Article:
Getting them housebroken is only part of the job though it seems to be the one that sabotages most inter-species unions. Having them come back in the house once they are regularly going out on their own can be quite convenient at 3:00 a.m. on a cold night with six inches of snow on the ground. One owner who was impressed with his puppy's waking him up to go out, sadly realized that the job was only half complete when the puppy wouldn't come back in after dutifully taking care of business. The puppy, enjoying the snow, began running large circles around the back yard as fast as he could run. Moonlight dancing on the virgin snow gave the illusion of a spotlight, holding this owner up for ridicule in this slapstick performance: every time the owner would try to snag him, the puppy would seem to almost laugh with glee and run faster, giving off the appearance of a little black torpedo whizzing around the yard, while a half-dressed, helpless adult jumped up and down in soggy slippers first begging, then ordering, and then threatening his Good Time Charlie to "come in right now." Teaching a puppy to come on command is also part of the assimilation process.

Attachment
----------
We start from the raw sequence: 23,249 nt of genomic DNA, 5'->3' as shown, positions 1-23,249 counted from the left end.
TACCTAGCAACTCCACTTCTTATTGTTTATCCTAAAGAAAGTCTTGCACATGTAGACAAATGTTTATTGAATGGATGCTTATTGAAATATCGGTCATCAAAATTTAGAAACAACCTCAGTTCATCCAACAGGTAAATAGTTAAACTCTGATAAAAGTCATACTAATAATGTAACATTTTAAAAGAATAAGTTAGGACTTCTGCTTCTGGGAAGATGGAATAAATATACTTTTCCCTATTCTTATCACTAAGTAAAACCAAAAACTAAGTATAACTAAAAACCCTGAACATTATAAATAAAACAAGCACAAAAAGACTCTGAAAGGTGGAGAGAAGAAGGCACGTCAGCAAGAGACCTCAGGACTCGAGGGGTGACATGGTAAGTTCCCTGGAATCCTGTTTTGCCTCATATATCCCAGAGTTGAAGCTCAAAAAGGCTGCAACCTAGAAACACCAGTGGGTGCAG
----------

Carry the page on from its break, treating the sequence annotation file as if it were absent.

Puppies' crimes of opportunity should never be assumed to be limited to the owner's absences. Another owner told a story of a puppy that loved to steal plastic shampoo bottles, toothpaste tubes and such. This owner was taking a bath when his puppy's delinquency was first revealed. This owner ended up chasing his puppy naked through the house, dripping with bath water, after his shampoo had been snatched from the bathtub ledge while the owner was showering. Give them an inch, they'll usually go the mile. My question to this owner was why was the puppy left unsupervised. Oh, well, another chapter in the Stupid Human Tricks book.